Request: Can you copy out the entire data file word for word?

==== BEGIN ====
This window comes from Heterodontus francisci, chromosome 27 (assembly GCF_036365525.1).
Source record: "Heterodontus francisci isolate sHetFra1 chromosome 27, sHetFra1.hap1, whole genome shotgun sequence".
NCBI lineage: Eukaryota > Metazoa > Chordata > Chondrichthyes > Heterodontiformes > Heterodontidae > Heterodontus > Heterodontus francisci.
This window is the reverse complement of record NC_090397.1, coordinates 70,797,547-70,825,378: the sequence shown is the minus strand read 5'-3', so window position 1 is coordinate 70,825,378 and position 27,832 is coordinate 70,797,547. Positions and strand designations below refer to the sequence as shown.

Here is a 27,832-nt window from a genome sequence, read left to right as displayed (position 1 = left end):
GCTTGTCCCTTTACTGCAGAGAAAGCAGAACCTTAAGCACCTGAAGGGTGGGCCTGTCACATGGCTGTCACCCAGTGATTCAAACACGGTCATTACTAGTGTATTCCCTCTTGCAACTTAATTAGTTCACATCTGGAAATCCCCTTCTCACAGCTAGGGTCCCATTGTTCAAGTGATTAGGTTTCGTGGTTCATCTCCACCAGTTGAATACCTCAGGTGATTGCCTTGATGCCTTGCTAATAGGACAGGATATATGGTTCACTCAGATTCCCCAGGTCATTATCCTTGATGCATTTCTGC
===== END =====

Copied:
This window comes from Heterodontus francisci, chromosome 27 (assembly GCF_036365525.1).
Source record: "Heterodontus francisci isolate sHetFra1 chromosome 27, sHetFra1.hap1, whole genome shotgun sequence".
NCBI lineage: Eukaryota > Metazoa > Chordata > Chondrichthyes > Heterodontiformes > Heterodontidae > Heterodontus > Heterodontus francisci.
This window is the reverse complement of record NC_090397.1, coordinates 70,797,547-70,825,378: the sequence shown is the minus strand read 5'-3', so window position 1 is coordinate 70,825,378 and position 27,832 is coordinate 70,797,547. Positions and strand designations below refer to the sequence as shown.

Here is a 27,832-nt window from a genome sequence, read left to right as displayed (position 1 = left end):
GCTTGTCCCTTTACTGCAGAGAAAGCAGAACCTTAAGCACCTGAAGGGTGGGCCTGTCACATGGCTGTCACCCAGTGATTCAAACACGGTCATTACTAGTGTATTCCCTCTTGCAACTTAATTAGTTCACATCTGGAAATCCCCTTCTCACAGCTAGGGTCCCATTGTTCAAGTGATTAGGTTTCGTGGTTCATCTCCACCAGTTGAATACCTCAGGTGATTGCCTTGATGCCTTGCTAATAGGACAGGATATATGGTTCACTCAGATTCCCCAGGTCATTATCCTTGATGCATTTCTGC